Come with us and discover the icons of the Berlin landscape and the history behind them. From the famous Brandenburg Gate to the deep remembrance at the Holocaust Memorial – this is what makes our city special!
Brandenburger Gate: Survivor of two world wars and embodying a dead zone during the Cold War, this historical sight is undoubtedly THE most famous landmark in all of Germany! Dating back to 1788, when King Friederich Wilhelm II of Prussia ordered the gate as a symbol of peace, it was one of 17 gates that provided access to Berlin at the time. Architect Carl Gotthard Langhans, in charge of coordinating the project from 1788 to 1791, used the Propylaeum (the entrance to the Acropolis in Athens, Greece) as inspiration for the Gate. The famous statue on the top of the gate is called the Quadriga, where Irene – the Greek goddess who symbolizes peace – guides the chariot with her four horses. After WWII, only one of the heads of one of the horses survived the bombing, which now can be found at the Markisches Museum. Although, before the fall of the Wall, it was viewed as a symbol of divided Germany, the Brandenburg gate now represents a symbol of reunification and freedom.
Siegessäule: the Berlin victory column was designed by architect Heinrich Strack, who was hired to design the column after the Danish-Prussian war in which the Prussians defeated the Danish in 1864. By the time of its completion in 1873, the Prussians had also defeated the French and the Austrians. Due to the second victory, the extravagant “Victoria” statue was added on top of the column. The column’s original location was Königsplatz, but the Nazis moved the column in 1930 to where it stands today. Due to this move, it actually survived the bombings of WWII. However, this move has also stained the reputation of the column, as some connect it to a Nazi symbol. Either way, it is worth a visit and walk to, or from the Brandenburg Gate.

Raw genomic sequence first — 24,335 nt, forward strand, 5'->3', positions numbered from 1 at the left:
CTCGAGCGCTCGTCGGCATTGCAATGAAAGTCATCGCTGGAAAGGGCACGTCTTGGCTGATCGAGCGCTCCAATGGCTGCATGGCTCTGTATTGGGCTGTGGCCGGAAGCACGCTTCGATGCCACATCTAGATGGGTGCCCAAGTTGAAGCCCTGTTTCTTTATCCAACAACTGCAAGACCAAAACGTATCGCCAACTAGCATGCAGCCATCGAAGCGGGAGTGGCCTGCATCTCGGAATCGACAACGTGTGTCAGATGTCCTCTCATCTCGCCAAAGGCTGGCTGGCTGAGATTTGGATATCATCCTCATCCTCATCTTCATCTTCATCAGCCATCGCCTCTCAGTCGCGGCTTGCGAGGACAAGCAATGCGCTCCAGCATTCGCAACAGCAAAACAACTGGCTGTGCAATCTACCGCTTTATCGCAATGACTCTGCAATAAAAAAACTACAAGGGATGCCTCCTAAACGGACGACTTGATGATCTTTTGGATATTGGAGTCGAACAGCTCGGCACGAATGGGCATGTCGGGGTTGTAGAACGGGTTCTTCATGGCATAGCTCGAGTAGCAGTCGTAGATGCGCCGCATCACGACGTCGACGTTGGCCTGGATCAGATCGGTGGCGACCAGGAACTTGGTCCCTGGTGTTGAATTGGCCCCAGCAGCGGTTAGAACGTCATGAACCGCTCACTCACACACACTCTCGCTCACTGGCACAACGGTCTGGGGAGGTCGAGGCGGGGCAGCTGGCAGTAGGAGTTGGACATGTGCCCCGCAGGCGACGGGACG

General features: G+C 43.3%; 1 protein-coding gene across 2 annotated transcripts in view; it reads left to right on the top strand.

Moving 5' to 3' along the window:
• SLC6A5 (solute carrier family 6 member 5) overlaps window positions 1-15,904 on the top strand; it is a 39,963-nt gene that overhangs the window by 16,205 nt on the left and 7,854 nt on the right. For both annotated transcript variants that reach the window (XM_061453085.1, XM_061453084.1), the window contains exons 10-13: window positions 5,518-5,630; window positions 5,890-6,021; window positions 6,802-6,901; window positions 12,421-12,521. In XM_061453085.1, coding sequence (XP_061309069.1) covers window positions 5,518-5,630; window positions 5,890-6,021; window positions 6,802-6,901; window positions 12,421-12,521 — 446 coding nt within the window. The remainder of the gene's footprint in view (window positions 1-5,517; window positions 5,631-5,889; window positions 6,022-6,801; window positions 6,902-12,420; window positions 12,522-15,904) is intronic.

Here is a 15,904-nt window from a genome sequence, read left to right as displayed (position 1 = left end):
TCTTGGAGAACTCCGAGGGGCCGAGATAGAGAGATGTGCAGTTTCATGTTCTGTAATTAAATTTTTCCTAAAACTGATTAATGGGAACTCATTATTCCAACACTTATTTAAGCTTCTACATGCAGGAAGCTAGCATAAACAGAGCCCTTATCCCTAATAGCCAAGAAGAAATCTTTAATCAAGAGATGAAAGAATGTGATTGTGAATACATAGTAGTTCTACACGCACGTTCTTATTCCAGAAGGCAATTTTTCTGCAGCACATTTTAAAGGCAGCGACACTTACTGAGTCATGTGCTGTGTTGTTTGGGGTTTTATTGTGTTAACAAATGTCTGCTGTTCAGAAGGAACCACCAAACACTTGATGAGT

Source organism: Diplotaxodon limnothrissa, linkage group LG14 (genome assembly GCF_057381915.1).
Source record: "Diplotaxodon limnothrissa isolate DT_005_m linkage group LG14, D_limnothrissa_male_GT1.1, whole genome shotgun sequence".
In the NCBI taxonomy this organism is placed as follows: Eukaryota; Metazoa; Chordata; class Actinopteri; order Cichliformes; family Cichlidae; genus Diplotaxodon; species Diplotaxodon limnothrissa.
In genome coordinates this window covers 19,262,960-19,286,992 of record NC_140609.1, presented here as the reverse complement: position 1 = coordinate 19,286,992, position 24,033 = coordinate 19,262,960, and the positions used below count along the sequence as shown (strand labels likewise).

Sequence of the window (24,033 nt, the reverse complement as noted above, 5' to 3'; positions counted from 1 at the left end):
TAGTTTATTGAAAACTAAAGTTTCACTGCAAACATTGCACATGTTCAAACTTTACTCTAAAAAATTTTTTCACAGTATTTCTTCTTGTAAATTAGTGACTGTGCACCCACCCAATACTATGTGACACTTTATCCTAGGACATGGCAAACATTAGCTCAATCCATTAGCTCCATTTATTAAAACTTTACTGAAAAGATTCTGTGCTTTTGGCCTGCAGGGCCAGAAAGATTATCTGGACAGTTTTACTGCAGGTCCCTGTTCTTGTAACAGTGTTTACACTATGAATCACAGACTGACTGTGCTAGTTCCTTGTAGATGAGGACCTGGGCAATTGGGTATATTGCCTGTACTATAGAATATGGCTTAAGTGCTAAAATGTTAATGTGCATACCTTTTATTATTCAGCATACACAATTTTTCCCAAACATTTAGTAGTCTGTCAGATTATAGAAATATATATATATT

East Side Gallery: with 1,316 meters in length, this gallery is the longest open-air gallery that exists worldwide. The gallery, consisting of the Berlin Wall that separated west and east, is now made up of various artworks, which artists put on the wall after it fell- redefining this gruesome border. It not only acts as a memorial for the people trying to escape eastern Germany, but it also portrays a sign of freedom. The famous drawings on the Wall vary from Honecker and Breschnew kissing, to a Trabant (east german car) bursting through the wall.
Berliner Dom: One of the largest Protestant churches in Berlin is located on Museum Island. The Berliner Dom has origins back to 1465 when the catholic St. Emanuel’s Chapel was named a collegiate church, which translates to “Domkirche”. In 1750, the church was completely rebuilt. Later, In 1892, the Dom was completely refurbished showing more and more resemblance to the Dom which can be seen today. However, after WWII, the Dom suffered significant damage which was only temporarily fixed. Thorough renovations started in 1975, due to funding from the German Government it finished 27 years later in 2002.
Jewish Memorial: the 19,000 metre² (200,000 ft²) area covered with 2,7000 thousand concrete slabs so-called „stelae“ is known as the Memorial to the Murdered Jews of Europe or the Holocaust Memorial. It was opened in 2005 and designed by architect Peter Eisenman, dedicated to the more than six million Jews who were murdered in WWII, the genocide known as the Holocaust. The idea of corroborating the victims of the holocaust in Berlin only appeared in the late 1980s. However, although government funding was quickly available, it took another 10 years of political debate to agree on the design of the project.
Written by: Cilia Trendelenburg